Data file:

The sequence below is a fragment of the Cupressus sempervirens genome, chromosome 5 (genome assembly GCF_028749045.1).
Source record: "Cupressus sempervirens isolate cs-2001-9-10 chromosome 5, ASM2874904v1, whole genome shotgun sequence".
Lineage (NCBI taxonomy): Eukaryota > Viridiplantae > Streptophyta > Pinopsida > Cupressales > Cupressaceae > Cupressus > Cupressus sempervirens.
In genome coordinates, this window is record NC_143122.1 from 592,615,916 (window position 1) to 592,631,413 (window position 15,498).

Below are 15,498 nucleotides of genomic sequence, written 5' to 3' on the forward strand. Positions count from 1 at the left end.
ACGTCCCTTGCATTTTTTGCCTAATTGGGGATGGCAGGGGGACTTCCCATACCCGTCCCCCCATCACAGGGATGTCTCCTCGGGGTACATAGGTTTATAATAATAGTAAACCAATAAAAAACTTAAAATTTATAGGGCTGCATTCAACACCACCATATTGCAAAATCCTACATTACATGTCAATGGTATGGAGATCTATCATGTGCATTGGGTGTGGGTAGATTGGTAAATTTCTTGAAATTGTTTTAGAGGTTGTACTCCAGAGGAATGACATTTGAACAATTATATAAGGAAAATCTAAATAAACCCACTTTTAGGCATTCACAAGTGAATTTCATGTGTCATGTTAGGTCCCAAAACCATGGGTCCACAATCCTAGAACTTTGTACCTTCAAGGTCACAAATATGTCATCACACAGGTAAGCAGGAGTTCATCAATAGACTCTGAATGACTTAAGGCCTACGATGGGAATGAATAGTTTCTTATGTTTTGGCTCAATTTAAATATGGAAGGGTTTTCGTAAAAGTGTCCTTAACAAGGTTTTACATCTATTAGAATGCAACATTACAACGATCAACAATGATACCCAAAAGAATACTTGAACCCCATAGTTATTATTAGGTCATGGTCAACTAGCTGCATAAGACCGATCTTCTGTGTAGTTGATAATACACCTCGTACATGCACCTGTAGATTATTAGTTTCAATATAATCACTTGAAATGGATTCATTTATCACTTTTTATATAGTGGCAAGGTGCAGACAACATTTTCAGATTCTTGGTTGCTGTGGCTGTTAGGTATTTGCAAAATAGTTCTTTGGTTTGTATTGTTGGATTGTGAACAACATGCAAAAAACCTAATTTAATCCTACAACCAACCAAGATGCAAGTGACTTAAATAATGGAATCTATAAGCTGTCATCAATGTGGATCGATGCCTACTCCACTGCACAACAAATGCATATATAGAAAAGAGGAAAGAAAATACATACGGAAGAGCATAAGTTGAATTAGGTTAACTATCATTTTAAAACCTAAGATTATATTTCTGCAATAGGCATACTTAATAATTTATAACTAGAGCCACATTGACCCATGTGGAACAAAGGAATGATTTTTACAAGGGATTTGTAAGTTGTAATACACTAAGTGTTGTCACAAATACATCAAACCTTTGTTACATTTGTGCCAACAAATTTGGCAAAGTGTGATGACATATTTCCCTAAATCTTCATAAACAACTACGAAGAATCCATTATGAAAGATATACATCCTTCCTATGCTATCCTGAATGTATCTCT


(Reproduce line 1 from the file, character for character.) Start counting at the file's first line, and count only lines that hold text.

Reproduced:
The sequence below is a fragment of the Cupressus sempervirens genome, chromosome 5 (genome assembly GCF_028749045.1).